Investment Institute
Macroeconomic Research

COVID-19 Impact: AXA IM’s macroeconomic and investment strategy update: The cost of the lockdown

  • 09 April 2020 (10 min read)

The COVID-19 crisis continues to cause significant volatility. This is an exceptional and defining time for the global economy, but policymakers and central banks are taking decisive action to steady markets and the macroeconomic backdrop. Our investment experts outline their current views on the situation, explain what they expect could happen from here and highlight where there could be opportunity…

AXA Group Chief Economist, Gilles Moëc:

The flattening of the epidemic curve is well underway across most of continental Europe, and a growing number of countries are openly discussing the conditions of relaxing their lockdowns. However, in the absence of vaccines or an efficient anti-viral treatment, the speed of normalisation will be decided by the capacity for testing, to avoid a relapse as we go in to the third quarter (Q3). This suggests the level of activity will remain sub-par well after containment measures begin to be relaxed.

We continue to be more circumspect about the US. The growth rate of the disease has slowed, but remains significantly above the levels seen in Italy. The later a lockdown starts, the longer it must last, since beyond a critical mass of acute cases the healthcare system gets swamped and takes time to recharge. Our baseline expectation is that the US would not be in position to normalise before the end of Q2, with an associated contractionary impact on world growth.

While newsflow is definitely improving as far as controlling the epidemic is concerned, at least in Europe, estimates of the cost to GDP continue to rise. France’s central bank confirmed the INSEE statistics bureau’s assessment that activity falls by 30-35% in lockdowns, prompting it to disclose its estimate for Q1 GDP in France to show a 6% contraction on a quarter-on-quarter basis. This order of magnitude can probably be used for most advanced economies. With lockdowns lasting six to eight weeks rather than four weeks as previously hoped, annual GDP for 2020 may well fall by around 4% in Europe and the US. The depth of the recession in the first half of 2020 is second order though – especially since fiscal policy supports income. We think markets have already priced a bad outcome for Q1 and Q2 and are focusing on the chances of a rebound into Q3.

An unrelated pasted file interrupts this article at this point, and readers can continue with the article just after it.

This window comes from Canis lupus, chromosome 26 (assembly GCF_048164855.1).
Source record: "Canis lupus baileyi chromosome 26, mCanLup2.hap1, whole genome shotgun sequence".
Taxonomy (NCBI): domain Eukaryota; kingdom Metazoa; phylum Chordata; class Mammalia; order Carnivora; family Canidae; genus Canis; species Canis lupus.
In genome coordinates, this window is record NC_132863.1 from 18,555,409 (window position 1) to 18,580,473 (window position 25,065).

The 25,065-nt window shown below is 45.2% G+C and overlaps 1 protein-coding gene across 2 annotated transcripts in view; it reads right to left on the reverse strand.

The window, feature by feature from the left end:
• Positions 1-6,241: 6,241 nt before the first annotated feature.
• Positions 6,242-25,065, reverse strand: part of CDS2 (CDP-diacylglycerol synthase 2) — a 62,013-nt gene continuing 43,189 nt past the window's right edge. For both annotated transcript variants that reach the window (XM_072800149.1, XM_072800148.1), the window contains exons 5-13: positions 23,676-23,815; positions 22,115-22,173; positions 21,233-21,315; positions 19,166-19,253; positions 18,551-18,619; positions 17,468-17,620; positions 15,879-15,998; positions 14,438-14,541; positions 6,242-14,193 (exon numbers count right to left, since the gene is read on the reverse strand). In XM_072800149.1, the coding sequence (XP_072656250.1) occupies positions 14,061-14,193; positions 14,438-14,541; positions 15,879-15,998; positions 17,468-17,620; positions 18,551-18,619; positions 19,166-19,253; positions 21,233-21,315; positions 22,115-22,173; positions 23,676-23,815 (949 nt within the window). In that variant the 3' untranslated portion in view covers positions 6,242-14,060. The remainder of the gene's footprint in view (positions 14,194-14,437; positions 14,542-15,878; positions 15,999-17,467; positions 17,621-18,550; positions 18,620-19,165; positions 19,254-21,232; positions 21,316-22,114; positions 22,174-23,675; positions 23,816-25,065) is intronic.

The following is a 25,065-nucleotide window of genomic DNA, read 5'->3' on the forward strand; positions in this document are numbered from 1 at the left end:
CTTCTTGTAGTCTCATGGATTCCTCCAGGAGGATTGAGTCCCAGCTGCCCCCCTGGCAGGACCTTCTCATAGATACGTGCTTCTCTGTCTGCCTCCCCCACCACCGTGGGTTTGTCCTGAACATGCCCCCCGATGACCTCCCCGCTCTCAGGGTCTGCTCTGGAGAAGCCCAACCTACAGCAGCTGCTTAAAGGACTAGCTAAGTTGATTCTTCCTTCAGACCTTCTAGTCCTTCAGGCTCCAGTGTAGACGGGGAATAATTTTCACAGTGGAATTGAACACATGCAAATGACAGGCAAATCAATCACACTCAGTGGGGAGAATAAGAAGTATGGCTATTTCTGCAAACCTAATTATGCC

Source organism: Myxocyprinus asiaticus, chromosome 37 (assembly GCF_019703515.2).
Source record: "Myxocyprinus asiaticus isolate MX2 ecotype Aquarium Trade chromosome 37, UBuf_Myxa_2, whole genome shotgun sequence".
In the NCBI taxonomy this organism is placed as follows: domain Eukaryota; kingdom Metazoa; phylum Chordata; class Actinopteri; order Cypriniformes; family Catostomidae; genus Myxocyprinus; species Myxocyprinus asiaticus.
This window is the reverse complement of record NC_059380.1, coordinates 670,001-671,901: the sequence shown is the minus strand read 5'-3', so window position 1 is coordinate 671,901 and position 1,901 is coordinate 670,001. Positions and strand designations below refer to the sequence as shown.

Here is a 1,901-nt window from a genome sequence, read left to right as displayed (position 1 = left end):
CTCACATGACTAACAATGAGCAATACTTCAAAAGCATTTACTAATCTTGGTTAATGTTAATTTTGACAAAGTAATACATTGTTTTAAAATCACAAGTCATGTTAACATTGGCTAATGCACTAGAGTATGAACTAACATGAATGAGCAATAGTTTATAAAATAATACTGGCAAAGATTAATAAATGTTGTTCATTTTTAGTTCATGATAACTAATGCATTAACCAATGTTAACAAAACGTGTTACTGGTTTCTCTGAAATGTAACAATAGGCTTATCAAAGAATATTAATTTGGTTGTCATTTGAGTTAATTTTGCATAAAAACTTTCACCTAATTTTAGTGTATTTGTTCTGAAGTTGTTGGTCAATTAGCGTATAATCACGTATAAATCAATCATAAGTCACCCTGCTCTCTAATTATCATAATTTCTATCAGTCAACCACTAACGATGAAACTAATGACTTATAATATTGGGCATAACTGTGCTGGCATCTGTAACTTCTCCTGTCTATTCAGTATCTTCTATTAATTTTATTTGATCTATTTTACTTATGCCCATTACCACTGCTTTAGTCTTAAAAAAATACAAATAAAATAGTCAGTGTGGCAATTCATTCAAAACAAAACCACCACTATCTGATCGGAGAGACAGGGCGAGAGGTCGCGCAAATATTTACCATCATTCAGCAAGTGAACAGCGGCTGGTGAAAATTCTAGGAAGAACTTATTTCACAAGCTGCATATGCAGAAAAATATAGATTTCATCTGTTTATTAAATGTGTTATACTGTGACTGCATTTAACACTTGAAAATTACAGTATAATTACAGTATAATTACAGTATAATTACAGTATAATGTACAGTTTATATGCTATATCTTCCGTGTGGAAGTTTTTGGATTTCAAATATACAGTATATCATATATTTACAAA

When it comes to the shape of the recovery we predict a “swoosh” shape (similar to the Nike logo). This would see a fairly slow re-acceleration coming after a protracted slump – especially since we think a higher preference for saving may be a legacy of the pandemic – but positive GDP growth from Q3 onwards is our central scenario. In the meantime, we think there is still a need for some fine-tuning of the policy response, especially when it comes to supporting corporations. The implementation of the credit guarantee schemes in the US and the UK is still problematic, and we are concerned by the sensitivity of central bank support to agency ratings.

AXA IM Chief Investment Officer, Core Investments, Chris Iggo:

Despite central banks cutting interest rates – leading to a sharp decline in government bond yields – we feel that investors should not totally discount government bonds going forwards. The highest-quality government bonds did act as a hedge against risky assets during February and March, and portfolios that had some exposure to duration would have in general performed better than pure equity or pure credit funds. Bond yields are lower, but this means the duration of a bond portfolio is longer. A small allocation to government bonds can potentially protect portfolios going forward.

On the credit side, March was one of the worst months ever for total returns. In my opinion, investors are unlikely to suffer a repeat of this performance any time soon, given how far credit spreads have moved and how much central bank credit support has been put into the system. After negative monthly returns in the past, credit indices have delivered positive returns over the subsequent 12 months 90% of the time for investment grade and 80% of the time for high yield1 .

Short-duration strategies are particularly attractive for investors who may have cash. Short-dated fixed income was badly hit by the need to raise liquidity in March. This has left the short end of the curve relatively cheaper. For example, the one- to five-year part of the UK corporate bond market has a yield to worst (the lowest possible yield without the bond defaulting) of 2.74%. The 10-15 year sector has a yield-to-worst of 2.72%2 . Investors can get similar yields on short-dated bonds with less duration than on longer-term bonds with more duration. In high yield, the yields are even more attractive and credit yield curves are inverted.